Technical Article

Modified Standard, Semi-Custom and Full-Custom Designs

March 03, 2022 by Steve Roberts

RECOM offers over 25,000 standard portfolio DC/DC and AC/DC products, but still at times, a non-standard converter is needed. This article explores the difference between modified standard, semi-custom and custom power converters.

One of the reasons RECOM has the broadest power converter portfolio in the industry is the sheer number of variations available within our standard product range. If we take a classic 5W isolated and regulated DC/DC converter in a DIP24 case, the REC5 series (for example), then the datasheet explains that it has five input and nine output voltage range options, including single and dual outputs. There are three different isolation voltage options from 2kV up to 6kV and three different pinning options to make it a pin-compatible alternative to the competition, including a version with a remote on-off pin. Additionally, the board mounting pins can be through-hole or SMT. The case material can be plastic or metal. Finally, the series is available with either tube or tape-and-reel packaging options. Overall, for this one DC/DC converter series, there are well over two thousand permutations as standard!


Figure 1. Simplified shunt regulator circuit (in this circuit, Vset would be Vref(1+(R1/R2)) + Voptodiode). Image used courtesy of Bodo’s Power Systems


Modified standard power converter

It would seem that all possible customer requests would be covered with such a wide portfolio of catalog products, but still, sometimes specific characteristics requested by customers are not included in these options. An example would be different pin lengths (shortened or over-long) or a 5.7V output voltage instead of the usual 5V output voltage so that an OR-ing diode could be included in the output circuit. Such requests are very easy to implement and fall under the umbrella of ‘modified standard’ products.

To understand why a modified output voltage is so simple, it helps to look at the most common way of regulating the output voltage in a DC/DC or AC/DC converter – an output shunt regulator based on a precision programmable reference IC (Figure 1).

On each switching cycle, the output voltage rises until the shunt regulator set voltage, Vset, is exceeded, upon which the optocoupler is energized and the cycle reset. Although very simple, this circuit accurately regulates the output voltage for both load and line voltage variations. The switching duty cycle and hence output voltage is decided by combining the turns ratio of the transformer, the Vref voltage (typically 1.22V) and the two programming resistors R1 and R2. Modifying this converter to offer 5.7V instead of 5.0V would require fitting alternative R1 or R2 values to create a different programming divider ratio, a simple modification that could be carried out at little to no extra cost. RECOM has its own SMD assembly lines, so creating a batch of converters with a modified output voltage would mean changing only the production SOP and the laser-printed label.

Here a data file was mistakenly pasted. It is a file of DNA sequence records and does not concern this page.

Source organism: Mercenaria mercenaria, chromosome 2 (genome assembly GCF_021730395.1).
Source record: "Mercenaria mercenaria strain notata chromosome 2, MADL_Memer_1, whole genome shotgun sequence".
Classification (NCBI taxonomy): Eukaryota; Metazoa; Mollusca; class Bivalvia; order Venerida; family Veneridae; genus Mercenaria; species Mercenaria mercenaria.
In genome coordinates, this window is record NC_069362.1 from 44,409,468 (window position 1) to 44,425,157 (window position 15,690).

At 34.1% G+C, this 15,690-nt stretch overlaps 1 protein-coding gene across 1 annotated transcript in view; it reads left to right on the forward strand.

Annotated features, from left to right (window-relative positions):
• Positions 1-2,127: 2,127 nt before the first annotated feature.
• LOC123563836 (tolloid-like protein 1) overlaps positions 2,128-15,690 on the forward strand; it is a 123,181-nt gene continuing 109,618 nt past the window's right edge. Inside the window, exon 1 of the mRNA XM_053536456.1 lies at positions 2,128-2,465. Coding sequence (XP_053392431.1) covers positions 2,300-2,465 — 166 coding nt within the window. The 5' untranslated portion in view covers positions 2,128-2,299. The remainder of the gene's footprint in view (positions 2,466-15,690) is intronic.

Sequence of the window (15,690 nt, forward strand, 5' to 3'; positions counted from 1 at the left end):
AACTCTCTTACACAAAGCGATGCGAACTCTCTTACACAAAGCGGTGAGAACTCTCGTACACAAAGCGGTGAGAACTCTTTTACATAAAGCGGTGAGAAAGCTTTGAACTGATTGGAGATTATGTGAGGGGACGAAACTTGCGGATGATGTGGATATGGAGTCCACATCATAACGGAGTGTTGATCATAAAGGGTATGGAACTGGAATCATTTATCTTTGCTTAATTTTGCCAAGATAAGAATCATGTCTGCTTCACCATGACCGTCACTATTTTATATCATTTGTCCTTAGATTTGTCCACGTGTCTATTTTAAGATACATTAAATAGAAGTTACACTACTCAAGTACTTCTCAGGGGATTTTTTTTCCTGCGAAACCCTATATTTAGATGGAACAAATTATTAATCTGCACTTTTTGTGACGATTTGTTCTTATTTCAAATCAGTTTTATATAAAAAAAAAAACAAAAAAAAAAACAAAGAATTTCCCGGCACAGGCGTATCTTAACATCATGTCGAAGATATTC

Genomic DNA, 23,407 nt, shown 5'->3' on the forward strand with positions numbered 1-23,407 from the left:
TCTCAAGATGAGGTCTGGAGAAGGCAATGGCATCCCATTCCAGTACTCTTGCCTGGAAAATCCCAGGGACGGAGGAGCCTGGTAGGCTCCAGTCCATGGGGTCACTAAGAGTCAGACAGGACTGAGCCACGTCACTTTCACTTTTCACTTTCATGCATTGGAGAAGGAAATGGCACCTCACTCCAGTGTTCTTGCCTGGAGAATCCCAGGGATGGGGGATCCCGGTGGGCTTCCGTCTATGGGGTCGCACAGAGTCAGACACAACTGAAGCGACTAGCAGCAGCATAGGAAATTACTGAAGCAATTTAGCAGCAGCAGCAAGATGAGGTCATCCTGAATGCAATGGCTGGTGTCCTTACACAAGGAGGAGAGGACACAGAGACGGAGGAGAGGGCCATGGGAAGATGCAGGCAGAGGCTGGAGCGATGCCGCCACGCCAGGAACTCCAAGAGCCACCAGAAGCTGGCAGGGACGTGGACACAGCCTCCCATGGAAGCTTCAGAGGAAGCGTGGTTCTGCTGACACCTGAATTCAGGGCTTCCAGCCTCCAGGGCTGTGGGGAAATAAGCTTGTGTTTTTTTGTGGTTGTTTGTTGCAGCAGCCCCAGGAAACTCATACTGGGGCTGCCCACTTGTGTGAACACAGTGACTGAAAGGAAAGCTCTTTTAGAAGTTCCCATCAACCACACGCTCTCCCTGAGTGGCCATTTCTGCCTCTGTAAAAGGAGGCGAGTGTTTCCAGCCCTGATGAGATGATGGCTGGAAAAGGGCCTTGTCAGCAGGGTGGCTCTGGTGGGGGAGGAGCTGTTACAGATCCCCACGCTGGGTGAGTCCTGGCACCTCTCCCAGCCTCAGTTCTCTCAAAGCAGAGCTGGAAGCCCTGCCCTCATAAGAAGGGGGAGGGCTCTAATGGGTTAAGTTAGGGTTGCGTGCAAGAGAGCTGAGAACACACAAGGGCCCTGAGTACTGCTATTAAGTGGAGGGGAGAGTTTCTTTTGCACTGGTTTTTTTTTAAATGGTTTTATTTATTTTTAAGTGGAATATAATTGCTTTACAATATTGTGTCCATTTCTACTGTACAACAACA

We can also optimize the choice of component values to fit the specific requirements of the customer’s end application, rather than relying on a standard converter. If we take an unregulated DC/DC converter as an example, then the output voltage depends on both load and input voltage. Typically, we adjust the component values so that the nominal output voltage is delivered with the nominal input voltage and 80% load, as shown in the diagram of the output voltage tolerance envelope (Figure 2).


Figure 2. Example of an unregulated converter voltage tolerance diagram (R1SX series). Image used courtesy of Bodo’s Power Systems


This standard configuration fulfills the most common requirements for the output voltage tolerance for unregulated DC/DC converters, which typically operate at slightly less than full load. The compromise is that the output voltage is lower at full load and higher at low loads. Should a customer demand that the output voltage rise to less than +7% under low load conditions, then we can modify the design to keep the output voltage under, say, +5% by modifying the component values so that the Vnom voltage is delivered at 70% load instead of 80%, effectively shifting the tolerance envelope downwards. The disadvantage would be a lower output voltage at full load but may not matter in this particular application.

However, the amount of output voltage modification that can be achieved by optimizing the component values to better match the requirements of the end application is limited. The nominal output voltage depends on the turns ratio of the transformer, so if the required output voltage deviates too far away from the standard, then a modified transformer with an adjusted turns ratio could be required. This would entail not only a custom transformer part number but also a re-certification of the safety standards. We will now move away from a modified standard converter to describe a ‘semi-custom’ design.